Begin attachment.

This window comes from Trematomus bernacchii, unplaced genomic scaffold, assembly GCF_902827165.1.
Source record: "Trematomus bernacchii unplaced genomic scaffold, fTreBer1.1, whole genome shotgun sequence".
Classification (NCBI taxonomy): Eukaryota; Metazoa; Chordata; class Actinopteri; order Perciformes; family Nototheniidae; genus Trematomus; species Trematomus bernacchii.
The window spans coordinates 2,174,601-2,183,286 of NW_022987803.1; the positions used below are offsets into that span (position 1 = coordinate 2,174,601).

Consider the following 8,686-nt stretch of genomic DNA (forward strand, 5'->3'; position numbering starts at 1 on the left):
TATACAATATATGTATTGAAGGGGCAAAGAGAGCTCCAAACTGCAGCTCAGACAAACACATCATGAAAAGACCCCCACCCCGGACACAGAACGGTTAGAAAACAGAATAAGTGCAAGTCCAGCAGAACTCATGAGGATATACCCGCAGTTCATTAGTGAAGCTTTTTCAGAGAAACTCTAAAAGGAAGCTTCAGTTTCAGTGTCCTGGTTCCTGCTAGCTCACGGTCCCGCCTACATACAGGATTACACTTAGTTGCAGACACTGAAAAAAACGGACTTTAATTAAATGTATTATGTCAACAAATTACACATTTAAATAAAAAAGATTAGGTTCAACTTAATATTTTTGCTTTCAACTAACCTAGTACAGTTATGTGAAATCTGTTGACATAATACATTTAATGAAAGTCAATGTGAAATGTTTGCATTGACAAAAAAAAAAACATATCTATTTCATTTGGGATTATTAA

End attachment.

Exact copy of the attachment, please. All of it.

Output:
This window comes from Trematomus bernacchii, unplaced genomic scaffold, assembly GCF_902827165.1.
Source record: "Trematomus bernacchii unplaced genomic scaffold, fTreBer1.1, whole genome shotgun sequence".
Classification (NCBI taxonomy): Eukaryota; Metazoa; Chordata; class Actinopteri; order Perciformes; family Nototheniidae; genus Trematomus; species Trematomus bernacchii.
The window spans coordinates 2,174,601-2,183,286 of NW_022987803.1; the positions used below are offsets into that span (position 1 = coordinate 2,174,601).

Consider the following 8,686-nt stretch of genomic DNA (forward strand, 5'->3'; position numbering starts at 1 on the left):
TATACAATATATGTATTGAAGGGGCAAAGAGAGCTCCAAACTGCAGCTCAGACAAACACATCATGAAAAGACCCCCACCCCGGACACAGAACGGTTAGAAAACAGAATAAGTGCAAGTCCAGCAGAACTCATGAGGATATACCCGCAGTTCATTAGTGAAGCTTTTTCAGAGAAACTCTAAAAGGAAGCTTCAGTTTCAGTGTCCTGGTTCCTGCTAGCTCACGGTCCCGCCTACATACAGGATTACACTTAGTTGCAGACACTGAAAAAAACGGACTTTAATTAAATGTATTATGTCAACAAATTACACATTTAAATAAAAAAGATTAGGTTCAACTTAATATTTTTGCTTTCAACTAACCTAGTACAGTTATGTGAAATCTGTTGACATAATACATTTAATGAAAGTCAATGTGAAATGTTTGCATTGACAAAAAAAAAAACATATCTATTTCATTTGGGATTATTAA